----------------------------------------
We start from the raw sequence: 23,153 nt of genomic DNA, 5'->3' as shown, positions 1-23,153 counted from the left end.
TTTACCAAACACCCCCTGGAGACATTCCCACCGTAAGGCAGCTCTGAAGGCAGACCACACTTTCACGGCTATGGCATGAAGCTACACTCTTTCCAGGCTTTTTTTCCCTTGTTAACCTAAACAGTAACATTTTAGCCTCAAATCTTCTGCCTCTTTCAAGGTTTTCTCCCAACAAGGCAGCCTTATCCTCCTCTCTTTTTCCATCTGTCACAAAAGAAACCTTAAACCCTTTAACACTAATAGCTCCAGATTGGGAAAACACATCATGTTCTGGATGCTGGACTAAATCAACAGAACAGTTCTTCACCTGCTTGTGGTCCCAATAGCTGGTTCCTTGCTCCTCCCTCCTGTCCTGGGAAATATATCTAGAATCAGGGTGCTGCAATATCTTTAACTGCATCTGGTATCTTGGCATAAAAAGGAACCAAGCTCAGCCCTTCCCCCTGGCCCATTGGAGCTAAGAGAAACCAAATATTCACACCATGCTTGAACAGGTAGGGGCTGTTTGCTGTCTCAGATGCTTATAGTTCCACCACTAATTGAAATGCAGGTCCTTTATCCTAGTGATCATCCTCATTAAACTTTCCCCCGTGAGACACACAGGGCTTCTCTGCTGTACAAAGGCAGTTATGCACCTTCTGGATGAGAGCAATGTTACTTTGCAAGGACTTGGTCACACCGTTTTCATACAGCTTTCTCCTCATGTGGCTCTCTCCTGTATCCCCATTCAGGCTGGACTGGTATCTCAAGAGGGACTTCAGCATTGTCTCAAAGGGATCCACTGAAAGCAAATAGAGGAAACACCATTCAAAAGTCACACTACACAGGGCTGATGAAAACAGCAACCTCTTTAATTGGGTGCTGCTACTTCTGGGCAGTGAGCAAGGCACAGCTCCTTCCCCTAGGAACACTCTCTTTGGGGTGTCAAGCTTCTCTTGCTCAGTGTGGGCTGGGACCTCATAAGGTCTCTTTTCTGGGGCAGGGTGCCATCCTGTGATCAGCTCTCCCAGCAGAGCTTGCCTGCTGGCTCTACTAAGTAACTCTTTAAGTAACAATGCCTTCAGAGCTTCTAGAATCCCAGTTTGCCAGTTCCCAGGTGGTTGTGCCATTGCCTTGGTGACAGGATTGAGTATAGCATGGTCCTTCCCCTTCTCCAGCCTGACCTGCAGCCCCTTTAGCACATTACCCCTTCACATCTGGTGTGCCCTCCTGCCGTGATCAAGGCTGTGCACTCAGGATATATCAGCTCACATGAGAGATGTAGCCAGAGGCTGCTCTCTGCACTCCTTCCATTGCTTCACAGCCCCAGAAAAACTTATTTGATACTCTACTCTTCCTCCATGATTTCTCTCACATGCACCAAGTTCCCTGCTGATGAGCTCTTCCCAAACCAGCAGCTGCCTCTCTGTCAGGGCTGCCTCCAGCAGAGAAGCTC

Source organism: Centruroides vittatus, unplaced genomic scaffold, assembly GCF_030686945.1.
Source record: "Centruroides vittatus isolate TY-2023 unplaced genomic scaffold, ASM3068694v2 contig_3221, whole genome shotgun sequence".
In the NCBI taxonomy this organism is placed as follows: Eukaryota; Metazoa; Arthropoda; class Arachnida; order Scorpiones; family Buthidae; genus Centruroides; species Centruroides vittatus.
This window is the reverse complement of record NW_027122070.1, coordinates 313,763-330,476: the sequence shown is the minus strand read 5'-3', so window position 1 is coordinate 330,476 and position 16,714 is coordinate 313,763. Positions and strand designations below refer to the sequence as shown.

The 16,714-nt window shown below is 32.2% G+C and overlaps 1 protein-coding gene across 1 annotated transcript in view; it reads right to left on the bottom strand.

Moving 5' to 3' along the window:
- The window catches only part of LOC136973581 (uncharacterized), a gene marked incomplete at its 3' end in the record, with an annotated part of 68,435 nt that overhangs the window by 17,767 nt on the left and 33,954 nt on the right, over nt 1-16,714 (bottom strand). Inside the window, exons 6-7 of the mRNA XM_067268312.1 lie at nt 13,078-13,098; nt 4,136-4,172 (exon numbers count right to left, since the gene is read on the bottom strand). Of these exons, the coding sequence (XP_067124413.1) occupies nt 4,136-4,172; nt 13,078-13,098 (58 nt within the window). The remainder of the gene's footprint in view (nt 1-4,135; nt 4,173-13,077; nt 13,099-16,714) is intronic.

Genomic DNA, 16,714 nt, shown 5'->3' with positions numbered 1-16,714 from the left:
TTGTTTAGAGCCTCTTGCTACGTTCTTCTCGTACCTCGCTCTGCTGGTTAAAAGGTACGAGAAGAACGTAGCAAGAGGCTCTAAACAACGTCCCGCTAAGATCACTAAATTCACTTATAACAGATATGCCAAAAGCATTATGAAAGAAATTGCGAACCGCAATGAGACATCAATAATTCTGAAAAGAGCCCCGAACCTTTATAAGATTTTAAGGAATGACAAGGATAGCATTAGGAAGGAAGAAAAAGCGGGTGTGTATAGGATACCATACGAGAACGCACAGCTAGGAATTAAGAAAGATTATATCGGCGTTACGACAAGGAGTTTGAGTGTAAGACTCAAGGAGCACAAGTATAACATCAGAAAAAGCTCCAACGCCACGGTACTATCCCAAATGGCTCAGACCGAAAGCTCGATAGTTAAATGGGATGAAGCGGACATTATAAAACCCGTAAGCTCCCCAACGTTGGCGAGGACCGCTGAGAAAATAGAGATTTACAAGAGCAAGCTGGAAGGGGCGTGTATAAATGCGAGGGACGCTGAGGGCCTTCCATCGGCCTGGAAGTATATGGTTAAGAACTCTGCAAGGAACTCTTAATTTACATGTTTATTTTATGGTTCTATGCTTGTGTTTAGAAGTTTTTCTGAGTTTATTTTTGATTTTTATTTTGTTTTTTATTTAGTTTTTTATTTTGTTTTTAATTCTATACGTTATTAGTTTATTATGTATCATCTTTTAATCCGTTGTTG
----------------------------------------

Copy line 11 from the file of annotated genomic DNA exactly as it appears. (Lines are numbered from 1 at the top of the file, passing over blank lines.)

TTGTTTAGAGCCTCTTGCTACGTTCTTCTCGTACCTCGCTCTGCTGGTTAAAAGGTACGAGAAGAACGTAGCAAGAGGCTCTAAACAACGTCCCGCTAAGATCACTAAATTCACTTATAACAGATATGCCAAAAGCATTATGAAAGAAATTGCGAACCGCAATGAGACATCAATAATTCTGAAAAGAGCCCCGAACCTTTATAAGATTTTAAGGAATGACAAGGATAGCATTAGGAAGGAAGAAAAAGCGGGTGTGTATAGGATACCATACGAGAACGCACAGCTAGGAATTAAGAAAGATTATATCGGCGTTACGACAAGGAGTTTGAGTGTAAGACTCAAGGAGCACAAGTATAACATCAGAAAAAGCTCCAACGCCACGGTACTATCCCAAATGGCTCAGACCGAAAGCTCGATAGTTAAATGGGATGAAGCGGACATTATAAAACCCGTAAGCTCCCCAACGTTGGCGAGGACCGCTGAGAAAATAGAGATTTACAAGAGCAAGCTGGAAGGGGCGTGTATAAATGCGAGGGACGCTGAGGGCCTTCCATCGGCCTGGAAGTATATGGTTAAGAACTCTGCAAGGAACTCTTAATTTACATGTTTATTTTATGGTTCTATGCTTGTGTTTAGAAGTTTTTCTGAGTTTATTTTTGATTTTTATTTTGTTTTTTATTTAGTTTTTTATTTTGTTTTTAATTCTATACGTTATTAGTTTATTATGTATCATCTTTTAATCCGTTGTTG